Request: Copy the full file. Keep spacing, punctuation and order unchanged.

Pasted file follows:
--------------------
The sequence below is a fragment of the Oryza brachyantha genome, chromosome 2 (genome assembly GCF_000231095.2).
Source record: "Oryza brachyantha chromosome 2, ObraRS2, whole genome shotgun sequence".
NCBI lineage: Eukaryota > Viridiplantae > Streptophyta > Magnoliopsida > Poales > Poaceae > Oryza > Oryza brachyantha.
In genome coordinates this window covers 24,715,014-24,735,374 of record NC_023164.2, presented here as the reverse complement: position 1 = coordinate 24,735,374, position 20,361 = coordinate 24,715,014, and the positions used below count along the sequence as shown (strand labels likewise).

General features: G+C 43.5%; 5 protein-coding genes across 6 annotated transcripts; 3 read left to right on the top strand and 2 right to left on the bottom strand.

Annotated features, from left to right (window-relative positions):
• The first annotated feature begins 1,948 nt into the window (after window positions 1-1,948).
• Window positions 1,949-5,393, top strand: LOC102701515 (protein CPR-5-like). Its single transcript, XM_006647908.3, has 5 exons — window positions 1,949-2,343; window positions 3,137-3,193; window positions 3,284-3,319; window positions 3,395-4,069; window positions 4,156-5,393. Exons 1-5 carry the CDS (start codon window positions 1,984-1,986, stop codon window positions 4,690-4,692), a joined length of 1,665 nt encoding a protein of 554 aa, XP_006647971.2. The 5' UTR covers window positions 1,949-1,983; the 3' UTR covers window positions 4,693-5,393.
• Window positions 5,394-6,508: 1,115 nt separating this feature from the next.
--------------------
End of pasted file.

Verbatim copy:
The sequence below is a fragment of the Oryza brachyantha genome, chromosome 2 (genome assembly GCF_000231095.2).
Source record: "Oryza brachyantha chromosome 2, ObraRS2, whole genome shotgun sequence".
NCBI lineage: Eukaryota > Viridiplantae > Streptophyta > Magnoliopsida > Poales > Poaceae > Oryza > Oryza brachyantha.
In genome coordinates this window covers 24,715,014-24,735,374 of record NC_023164.2, presented here as the reverse complement: position 1 = coordinate 24,735,374, position 20,361 = coordinate 24,715,014, and the positions used below count along the sequence as shown (strand labels likewise).

General features: G+C 43.5%; 5 protein-coding genes across 6 annotated transcripts; 3 read left to right on the top strand and 2 right to left on the bottom strand.

Annotated features, from left to right (window-relative positions):
• The first annotated feature begins 1,948 nt into the window (after window positions 1-1,948).
• Window positions 1,949-5,393, top strand: LOC102701515 (protein CPR-5-like). Its single transcript, XM_006647908.3, has 5 exons — window positions 1,949-2,343; window positions 3,137-3,193; window positions 3,284-3,319; window positions 3,395-4,069; window positions 4,156-5,393. Exons 1-5 carry the CDS (start codon window positions 1,984-1,986, stop codon window positions 4,690-4,692), a joined length of 1,665 nt encoding a protein of 554 aa, XP_006647971.2. The 5' UTR covers window positions 1,949-1,983; the 3' UTR covers window positions 4,693-5,393.
• Window positions 5,394-6,508: 1,115 nt separating this feature from the next.